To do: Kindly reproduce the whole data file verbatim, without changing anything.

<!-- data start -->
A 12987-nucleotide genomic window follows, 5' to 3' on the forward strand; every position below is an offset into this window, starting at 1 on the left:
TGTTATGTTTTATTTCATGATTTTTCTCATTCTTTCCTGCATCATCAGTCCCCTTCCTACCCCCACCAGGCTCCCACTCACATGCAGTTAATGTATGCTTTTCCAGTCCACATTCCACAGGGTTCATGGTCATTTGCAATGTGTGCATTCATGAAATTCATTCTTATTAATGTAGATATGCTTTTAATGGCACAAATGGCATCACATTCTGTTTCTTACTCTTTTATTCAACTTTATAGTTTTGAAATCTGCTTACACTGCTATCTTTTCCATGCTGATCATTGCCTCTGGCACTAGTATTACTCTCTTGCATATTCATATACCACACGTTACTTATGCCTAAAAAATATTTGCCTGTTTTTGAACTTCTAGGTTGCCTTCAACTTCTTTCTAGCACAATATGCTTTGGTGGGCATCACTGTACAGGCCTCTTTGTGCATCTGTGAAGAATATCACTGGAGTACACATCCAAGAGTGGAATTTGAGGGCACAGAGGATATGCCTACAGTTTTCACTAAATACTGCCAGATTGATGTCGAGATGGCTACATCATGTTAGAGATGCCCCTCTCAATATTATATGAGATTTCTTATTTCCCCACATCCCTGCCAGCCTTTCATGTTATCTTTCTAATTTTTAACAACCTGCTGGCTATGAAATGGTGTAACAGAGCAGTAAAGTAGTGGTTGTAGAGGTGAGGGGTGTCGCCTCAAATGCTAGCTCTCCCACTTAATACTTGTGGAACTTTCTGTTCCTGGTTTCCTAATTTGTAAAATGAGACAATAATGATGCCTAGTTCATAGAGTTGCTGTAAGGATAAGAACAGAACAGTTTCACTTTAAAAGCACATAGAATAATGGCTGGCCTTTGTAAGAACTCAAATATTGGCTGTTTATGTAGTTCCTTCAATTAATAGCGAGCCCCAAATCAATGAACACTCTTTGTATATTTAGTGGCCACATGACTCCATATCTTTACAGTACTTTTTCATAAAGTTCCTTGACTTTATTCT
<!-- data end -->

A 12987-nucleotide genomic window follows, 5' to 3' on the forward strand; every position below is an offset into this window, starting at 1 on the left:
TGTTATGTTTTATTTCATGATTTTTCTCATTCTTTCCTGCATCATCAGTCCCCTTCCTACCCCCACCAGGCTCCCACTCACATGCAGTTAATGTATGCTTTTCCAGTCCACATTCCACAGGGTTCATGGTCATTTGCAATGTGTGCATTCATGAAATTCATTCTTATTAATGTAGATATGCTTTTAATGGCACAAATGGCATCACATTCTGTTTCTTACTCTTTTATTCAACTTTATAGTTTTGAAATCTGCTTACACTGCTATCTTTTCCATGCTGATCATTGCCTCTGGCACTAGTATTACTCTCTTGCATATTCATATACCACACGTTACTTATGCCTAAAAAATATTTGCCTGTTTTTGAACTTCTAGGTTGCCTTCAACTTCTTTCTAGCACAATATGCTTTGGTGGGCATCACTGTACAGGCCTCTTTGTGCATCTGTGAAGAATATCACTGGAGTACACATCCAAGAGTGGAATTTGAGGGCACAGAGGATATGCCTACAGTTTTCACTAAATACTGCCAGATTGATGTCGAGATGGCTACATCATGTTAGAGATGCCCCTCTCAATATTATATGAGATTTCTTATTTCCCCACATCCCTGCCAGCCTTTCATGTTATCTTTCTAATTTTTAACAACCTGCTGGCTATGAAATGGTGTAACAGAGCAGTAAAGTAGTGGTTGTAGAGGTGAGGGGTGTCGCCTCAAATGCTAGCTCTCCCACTTAATACTTGTGGAACTTTCTGTTCCTGGTTTCCTAATTTGTAAAATGAGACAATAATGATGCCTAGTTCATAGAGTTGCTGTAAGGATAAGAACAGAACAGTTTCACTTTAAAAGCACATAGAATAATGGCTGGCCTTTGTAAGAACTCAAATATTGGCTGTTTATGTAGTTCCTTCAATTAATAGCGAGCCCCAAATCAATGAACACTCTTTGTATATTTAGTGGCCACATGACTCCATATCTTTACAGTACTTTTTCATAAAGTTCCTTGACTTTATTCT